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Probability

We know what probability means, but what is its formal definition? Let’s use our intuition to define it. If there is no chance that an event will occur, then its probability of occurring should be 0. On the other extreme, if an event is certain to occur, then its probability of occurring should be 100%, or 1. Hence, our probability should be a number between 0 and 1, inclusive. But what kind of number? Suppose your favorite actor has a 1 in 3 chance of winning the Oscar for best actor. This can be measured by forming the fraction 1/3. Hence, a probability is a fraction where the top is the number of ways an event can occur and the bottom is the total number of possible events:
 

 

Example: Flipping a coin

What’s the probability of getting heads when flipping a coin?
 

There is only one way to get heads in a coin toss.

 

Hence, the top of the probability fraction is 1.

 

There are two possible results: heads or tails.

 

Forming the probability fraction gives 1/2.
 

 

Example: Tossing a die

What’s the probability of getting a 3 when tossing a die?
 

A die (a cube) has six faces, numbered 1 through 6.

 

There is only one way to get a 3.

 

Hence, the top of the fraction is 1.

 

There are 6 possible results: 1, 2, 3, 4, 5, and 6.

 

Forming the probability fraction gives 1/6.
 

 

Example: Drawing a card from a deck

What’s the probability of getting a king when drawing a card from a deck of cards?

 

A deck of cards has four kings, so there are 4 ways to get a king.

 

Hence, the top of the fraction is 4.

 

There are 52 total cards in a deck.

 

Forming the probability fraction gives 4/52, which reduces to 1/13.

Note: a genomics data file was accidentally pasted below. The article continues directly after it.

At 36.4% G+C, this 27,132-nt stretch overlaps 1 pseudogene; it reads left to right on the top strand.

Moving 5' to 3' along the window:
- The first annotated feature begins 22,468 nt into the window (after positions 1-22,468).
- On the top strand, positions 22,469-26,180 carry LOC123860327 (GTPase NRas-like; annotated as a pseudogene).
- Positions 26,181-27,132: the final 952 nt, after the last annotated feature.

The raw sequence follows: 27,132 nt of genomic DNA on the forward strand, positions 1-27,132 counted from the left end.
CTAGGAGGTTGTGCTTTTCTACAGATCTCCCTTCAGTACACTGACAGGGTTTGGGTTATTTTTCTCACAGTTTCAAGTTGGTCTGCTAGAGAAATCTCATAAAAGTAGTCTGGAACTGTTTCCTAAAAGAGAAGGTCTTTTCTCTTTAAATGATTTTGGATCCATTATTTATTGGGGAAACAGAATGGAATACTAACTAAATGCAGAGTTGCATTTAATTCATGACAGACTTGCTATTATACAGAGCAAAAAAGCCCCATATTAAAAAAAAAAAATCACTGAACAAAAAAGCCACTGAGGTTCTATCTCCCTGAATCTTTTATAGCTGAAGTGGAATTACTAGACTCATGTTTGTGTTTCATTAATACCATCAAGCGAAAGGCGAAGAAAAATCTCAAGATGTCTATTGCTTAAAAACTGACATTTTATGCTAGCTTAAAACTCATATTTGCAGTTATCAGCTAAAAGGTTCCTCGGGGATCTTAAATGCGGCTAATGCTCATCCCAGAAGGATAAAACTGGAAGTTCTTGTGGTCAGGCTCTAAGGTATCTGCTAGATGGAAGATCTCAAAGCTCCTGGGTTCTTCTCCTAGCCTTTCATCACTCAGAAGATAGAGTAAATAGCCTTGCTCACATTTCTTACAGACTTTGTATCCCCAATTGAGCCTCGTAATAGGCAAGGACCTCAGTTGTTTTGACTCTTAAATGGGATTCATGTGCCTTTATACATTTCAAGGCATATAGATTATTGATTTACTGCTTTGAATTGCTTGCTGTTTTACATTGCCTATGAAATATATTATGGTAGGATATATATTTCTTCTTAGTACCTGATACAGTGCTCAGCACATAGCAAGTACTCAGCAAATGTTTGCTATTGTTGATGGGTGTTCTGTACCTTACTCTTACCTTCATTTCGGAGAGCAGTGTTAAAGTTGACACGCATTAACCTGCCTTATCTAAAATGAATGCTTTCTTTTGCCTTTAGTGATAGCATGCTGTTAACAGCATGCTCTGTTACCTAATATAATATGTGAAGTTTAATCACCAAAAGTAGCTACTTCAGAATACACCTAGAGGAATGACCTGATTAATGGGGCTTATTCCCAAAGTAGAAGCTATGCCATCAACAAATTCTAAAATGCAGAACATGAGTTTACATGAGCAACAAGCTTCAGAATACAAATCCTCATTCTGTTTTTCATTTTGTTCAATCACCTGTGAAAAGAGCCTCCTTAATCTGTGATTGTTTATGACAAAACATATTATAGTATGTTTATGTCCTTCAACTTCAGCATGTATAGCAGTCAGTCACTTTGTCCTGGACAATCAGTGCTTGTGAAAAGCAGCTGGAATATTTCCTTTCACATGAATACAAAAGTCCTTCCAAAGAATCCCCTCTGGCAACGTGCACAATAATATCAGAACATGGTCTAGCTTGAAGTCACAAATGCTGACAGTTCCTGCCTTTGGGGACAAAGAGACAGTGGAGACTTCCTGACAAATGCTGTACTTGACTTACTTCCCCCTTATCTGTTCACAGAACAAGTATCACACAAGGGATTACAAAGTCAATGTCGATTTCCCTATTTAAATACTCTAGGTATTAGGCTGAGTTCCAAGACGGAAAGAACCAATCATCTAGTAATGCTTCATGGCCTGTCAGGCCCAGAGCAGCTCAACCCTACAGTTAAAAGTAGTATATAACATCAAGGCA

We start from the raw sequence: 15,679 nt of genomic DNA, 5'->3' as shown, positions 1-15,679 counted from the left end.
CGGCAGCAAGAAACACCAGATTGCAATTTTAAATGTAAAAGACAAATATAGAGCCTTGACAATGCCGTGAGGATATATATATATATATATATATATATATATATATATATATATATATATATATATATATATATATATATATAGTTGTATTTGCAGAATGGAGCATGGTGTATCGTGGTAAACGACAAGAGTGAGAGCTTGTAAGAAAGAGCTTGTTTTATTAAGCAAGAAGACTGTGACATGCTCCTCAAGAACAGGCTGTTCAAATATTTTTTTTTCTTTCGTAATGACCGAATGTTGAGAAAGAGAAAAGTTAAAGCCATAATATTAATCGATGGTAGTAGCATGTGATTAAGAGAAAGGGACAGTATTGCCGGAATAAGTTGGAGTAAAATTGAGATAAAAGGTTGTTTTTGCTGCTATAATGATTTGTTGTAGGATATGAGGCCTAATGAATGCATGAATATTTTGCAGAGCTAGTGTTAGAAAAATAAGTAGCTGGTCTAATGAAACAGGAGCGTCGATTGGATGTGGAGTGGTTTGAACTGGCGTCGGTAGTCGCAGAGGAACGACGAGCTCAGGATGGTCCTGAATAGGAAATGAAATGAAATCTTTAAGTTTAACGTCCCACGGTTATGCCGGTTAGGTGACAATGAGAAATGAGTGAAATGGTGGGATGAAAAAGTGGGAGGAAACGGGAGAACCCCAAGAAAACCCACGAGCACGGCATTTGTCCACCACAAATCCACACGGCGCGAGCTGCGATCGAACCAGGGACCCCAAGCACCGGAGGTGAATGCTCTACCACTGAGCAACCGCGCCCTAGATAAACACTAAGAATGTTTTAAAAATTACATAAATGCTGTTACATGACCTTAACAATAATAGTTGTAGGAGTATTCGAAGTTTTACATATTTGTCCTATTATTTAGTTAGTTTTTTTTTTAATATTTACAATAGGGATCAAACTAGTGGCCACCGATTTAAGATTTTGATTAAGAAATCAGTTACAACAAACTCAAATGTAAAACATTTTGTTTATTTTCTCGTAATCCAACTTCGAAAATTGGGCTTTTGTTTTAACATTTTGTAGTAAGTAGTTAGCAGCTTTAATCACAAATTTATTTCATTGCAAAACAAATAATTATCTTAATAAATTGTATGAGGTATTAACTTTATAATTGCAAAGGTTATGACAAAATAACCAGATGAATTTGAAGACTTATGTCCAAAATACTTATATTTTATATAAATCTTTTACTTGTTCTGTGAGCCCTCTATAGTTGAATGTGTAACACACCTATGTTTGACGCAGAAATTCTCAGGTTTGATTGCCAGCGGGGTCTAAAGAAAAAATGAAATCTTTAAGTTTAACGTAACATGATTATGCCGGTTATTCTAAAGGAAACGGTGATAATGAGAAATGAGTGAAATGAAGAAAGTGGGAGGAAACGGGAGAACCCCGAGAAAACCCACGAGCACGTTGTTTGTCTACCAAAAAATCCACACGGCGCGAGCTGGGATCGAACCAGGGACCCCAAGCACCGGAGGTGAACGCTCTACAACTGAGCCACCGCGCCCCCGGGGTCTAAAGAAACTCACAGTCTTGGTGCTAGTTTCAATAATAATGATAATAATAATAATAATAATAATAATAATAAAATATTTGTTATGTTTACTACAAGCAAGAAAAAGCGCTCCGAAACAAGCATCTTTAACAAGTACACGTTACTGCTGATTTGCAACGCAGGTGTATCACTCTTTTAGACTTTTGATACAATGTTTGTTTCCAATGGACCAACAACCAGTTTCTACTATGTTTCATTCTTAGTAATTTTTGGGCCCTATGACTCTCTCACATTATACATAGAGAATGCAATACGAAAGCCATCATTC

Hence, there is 1 chance in 13 of getting a king.
 

 

Example: Drawing marbles from a bowl

What’s the probability of drawing a blue marble from a bowl containing 4 red marbles, 5 blue marbles, and 5 green marbles?

 

There are five ways of drawing a blue marble.

 

Hence, the top of the fraction is 5.

 

There are 14 (= 4 + 5 + 5) possible results.

 

Forming the probability fraction gives 5/14.
 

 

Example: Drawing marbles from a bowl (second drawing)

What’s the probability of drawing a red marble from the same bowl, given that the first marble drawn was blue and was not placed back in the bowl?
 

There are four ways of drawing a red marble.

 

Hence, the top of the fraction is 4.

 

Since the blue marble from the first drawing was not replaced, there are only 4 blue marbles remaining.

 

Hence, there are 13 (= 4 + 4 + 5) possible results.

 

Forming the probability fraction gives 4/13.
 

Consecutive Probabilities

What’s the probability of getting heads twice in a row when flipping a coin twice? Previously we calculated the probability for the first flip to be 1/2. Since the second flip is not affected by the first (these are called independent events), its probability is also 1/2. Forming the product yields the probability of two heads in a row: .

What’s the probability of drawing a blue marble and then a red marble from a bowl containing 4 red marbles, 5 blue marbles, and 5 green marbles? (Assume that the marbles are not replaced after being selected.) As calculated before, there is a 5/14 likelihood of selecting a blue marble first and a 4/13 likelihood of selecting a red marble second. Forming the product yields the probability of a red marble immediately followed by a blue marble: .

These two examples can be generalized into the following rule for calculating consecutive probabilities:
 
Note: To calculate consecutive probabilities, multiply the individual probabilities.

 

This rule applies to two, three, or any number of consecutive probabilities.




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